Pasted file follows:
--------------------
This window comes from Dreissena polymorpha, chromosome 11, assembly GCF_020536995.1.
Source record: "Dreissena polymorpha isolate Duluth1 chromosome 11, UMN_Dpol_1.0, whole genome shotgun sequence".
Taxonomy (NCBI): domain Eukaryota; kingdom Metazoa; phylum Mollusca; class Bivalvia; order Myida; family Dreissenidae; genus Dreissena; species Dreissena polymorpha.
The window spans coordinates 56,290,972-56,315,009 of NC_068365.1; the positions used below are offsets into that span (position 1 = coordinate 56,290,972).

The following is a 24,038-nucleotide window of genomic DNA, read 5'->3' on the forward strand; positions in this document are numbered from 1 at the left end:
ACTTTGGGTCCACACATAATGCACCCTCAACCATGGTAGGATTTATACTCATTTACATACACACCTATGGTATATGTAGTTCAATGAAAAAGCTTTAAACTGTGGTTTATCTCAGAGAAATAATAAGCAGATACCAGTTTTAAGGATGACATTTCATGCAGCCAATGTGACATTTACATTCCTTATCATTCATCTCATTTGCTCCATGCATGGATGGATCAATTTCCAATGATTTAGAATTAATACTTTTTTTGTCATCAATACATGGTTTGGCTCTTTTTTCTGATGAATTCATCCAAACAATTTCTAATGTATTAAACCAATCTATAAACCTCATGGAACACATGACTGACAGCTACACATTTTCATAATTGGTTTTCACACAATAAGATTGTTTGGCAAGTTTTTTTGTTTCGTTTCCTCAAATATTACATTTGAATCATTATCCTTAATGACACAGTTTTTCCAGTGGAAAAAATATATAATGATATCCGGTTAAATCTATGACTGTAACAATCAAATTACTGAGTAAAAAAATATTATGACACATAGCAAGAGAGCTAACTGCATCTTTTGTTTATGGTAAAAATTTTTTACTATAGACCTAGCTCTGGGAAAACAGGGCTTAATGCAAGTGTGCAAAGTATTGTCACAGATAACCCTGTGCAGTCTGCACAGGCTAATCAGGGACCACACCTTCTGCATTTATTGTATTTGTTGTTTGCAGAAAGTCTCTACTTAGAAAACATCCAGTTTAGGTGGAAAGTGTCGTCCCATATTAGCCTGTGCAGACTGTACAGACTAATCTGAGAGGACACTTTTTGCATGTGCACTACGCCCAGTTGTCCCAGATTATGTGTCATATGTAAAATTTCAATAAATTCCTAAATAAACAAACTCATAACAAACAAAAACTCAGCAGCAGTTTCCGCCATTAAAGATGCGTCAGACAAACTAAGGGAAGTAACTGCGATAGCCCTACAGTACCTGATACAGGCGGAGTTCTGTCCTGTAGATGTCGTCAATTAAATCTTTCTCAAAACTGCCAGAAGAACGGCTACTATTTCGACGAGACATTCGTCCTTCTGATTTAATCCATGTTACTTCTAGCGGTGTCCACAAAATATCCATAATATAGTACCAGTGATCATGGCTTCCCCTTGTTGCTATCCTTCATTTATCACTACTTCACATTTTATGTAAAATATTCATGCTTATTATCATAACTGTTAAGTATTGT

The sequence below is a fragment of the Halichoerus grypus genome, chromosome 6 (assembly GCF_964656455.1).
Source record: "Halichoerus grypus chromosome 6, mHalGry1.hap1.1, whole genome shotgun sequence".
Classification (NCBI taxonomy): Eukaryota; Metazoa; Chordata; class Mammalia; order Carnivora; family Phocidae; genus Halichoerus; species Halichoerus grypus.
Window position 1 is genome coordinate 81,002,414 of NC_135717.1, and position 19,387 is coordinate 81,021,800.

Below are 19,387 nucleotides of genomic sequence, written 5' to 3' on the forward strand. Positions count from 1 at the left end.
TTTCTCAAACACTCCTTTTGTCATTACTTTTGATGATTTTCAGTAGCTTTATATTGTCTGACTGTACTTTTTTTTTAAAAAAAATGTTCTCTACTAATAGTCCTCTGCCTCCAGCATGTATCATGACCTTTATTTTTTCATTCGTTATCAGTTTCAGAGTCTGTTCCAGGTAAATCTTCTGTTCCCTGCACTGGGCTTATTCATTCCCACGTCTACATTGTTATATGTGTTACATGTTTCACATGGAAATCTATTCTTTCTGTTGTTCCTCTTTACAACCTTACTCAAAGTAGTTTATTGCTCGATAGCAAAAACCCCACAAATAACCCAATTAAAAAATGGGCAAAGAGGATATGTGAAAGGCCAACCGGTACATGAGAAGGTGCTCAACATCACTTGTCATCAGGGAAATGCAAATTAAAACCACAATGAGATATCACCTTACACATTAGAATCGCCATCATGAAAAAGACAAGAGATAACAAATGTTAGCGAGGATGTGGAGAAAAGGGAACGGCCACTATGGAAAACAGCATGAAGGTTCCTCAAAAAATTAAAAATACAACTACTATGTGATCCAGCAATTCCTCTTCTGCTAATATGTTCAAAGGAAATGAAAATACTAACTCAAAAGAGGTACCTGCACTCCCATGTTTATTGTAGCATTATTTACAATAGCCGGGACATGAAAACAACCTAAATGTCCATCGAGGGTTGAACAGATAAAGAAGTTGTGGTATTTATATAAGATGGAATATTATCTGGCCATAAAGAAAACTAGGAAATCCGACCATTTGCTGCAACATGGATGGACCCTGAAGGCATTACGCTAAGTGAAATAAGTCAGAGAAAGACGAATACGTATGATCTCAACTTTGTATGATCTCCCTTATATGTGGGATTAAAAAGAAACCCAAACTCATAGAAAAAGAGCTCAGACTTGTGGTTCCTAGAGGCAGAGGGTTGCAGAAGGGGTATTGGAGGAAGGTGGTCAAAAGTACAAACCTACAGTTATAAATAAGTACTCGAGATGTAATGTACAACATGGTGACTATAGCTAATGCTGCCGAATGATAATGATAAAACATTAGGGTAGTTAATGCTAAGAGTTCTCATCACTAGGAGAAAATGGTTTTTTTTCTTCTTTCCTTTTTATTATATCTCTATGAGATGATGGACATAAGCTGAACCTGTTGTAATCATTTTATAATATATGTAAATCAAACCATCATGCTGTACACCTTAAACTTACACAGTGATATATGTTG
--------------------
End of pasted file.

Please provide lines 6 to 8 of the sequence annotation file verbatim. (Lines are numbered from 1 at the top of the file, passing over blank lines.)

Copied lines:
ACTTTGGGTCCACACATAATGCACCCTCAACCATGGTAGGATTTATACTCATTTACATACACACCTATGGTATATGTAGTTCAATGAAAAAGCTTTAAACTGTGGTTTATCTCAGAGAAATAATAAGCAGATACCAGTTTTAAGGATGACATTTCATGCAGCCAATGTGACATTTACATTCCTTATCATTCATCTCATTTGCTCCATGCATGGATGGATCAATTTCCAATGATTTAGAATTAATACTTTTTTTGTCATCAATACATGGTTTGGCTCTTTTTTCTGATGAATTCATCCAAACAATTTCTAATGTATTAAACCAATCTATAAACCTCATGGAACACATGACTGACAGCTACACATTTTCATAATTGGTTTTCACACAATAAGATTGTTTGGCAAGTTTTTTTGTTTCGTTTCCTCAAATATTACATTTGAATCATTATCCTTAATGACACAGTTTTTCCAGTGGAAAAAATATATAATGATATCCGGTTAAATCTATGACTGTAACAATCAAATTACTGAGTAAAAAAATATTATGACACATAGCAAGAGAGCTAACTGCATCTTTTGTTTATGGTAAAAATTTTTTACTATAGACCTAGCTCTGGGAAAACAGGGCTTAATGCAAGTGTGCAAAGTATTGTCACAGATAACCCTGTGCAGTCTGCACAGGCTAATCAGGGACCACACCTTCTGCATTTATTGTATTTGTTGTTTGCAGAAAGTCTCTACTTAGAAAACATCCAGTTTAGGTGGAAAGTGTCGTCCCATATTAGCCTGTGCAGACTGTACAGACTAATCTGAGAGGACACTTTTTGCATGTGCACTACGCCCAGTTGTCCCAGATTATGTGTCATATGTAAAATTTCAATAAATTCCTAAATAAACAAACTCATAACAAACAAAAACTCAGCAGCAGTTTCCGCCATTAAAGATGCGTCAGACAAACTAAGGGAAGTAACTGCGATAGCCCTACAGTACCTGATACAGGCGGAGTTCTGTCCTGTAGATGTCGTCAATTAAATCTTTCTCAAAACTGCCAGAAGAACGGCTACTATTTCGACGAGACATTCGTCCTTCTGATTTAATCCATGTTACTTCTAGCGGTGTCCACAAAATATCCATAATATAGTACCAGTGATCATGGCTTCCCCTTGTTGCTATCCTTCATTTATCACTACTTCACATTTTATGTAAAATATTCATGCTTATTATCATAACTGTTAAGTATTGT

The sequence below is a fragment of the Halichoerus grypus genome, chromosome 6 (assembly GCF_964656455.1).
Source record: "Halichoerus grypus chromosome 6, mHalGry1.hap1.1, whole genome shotgun sequence".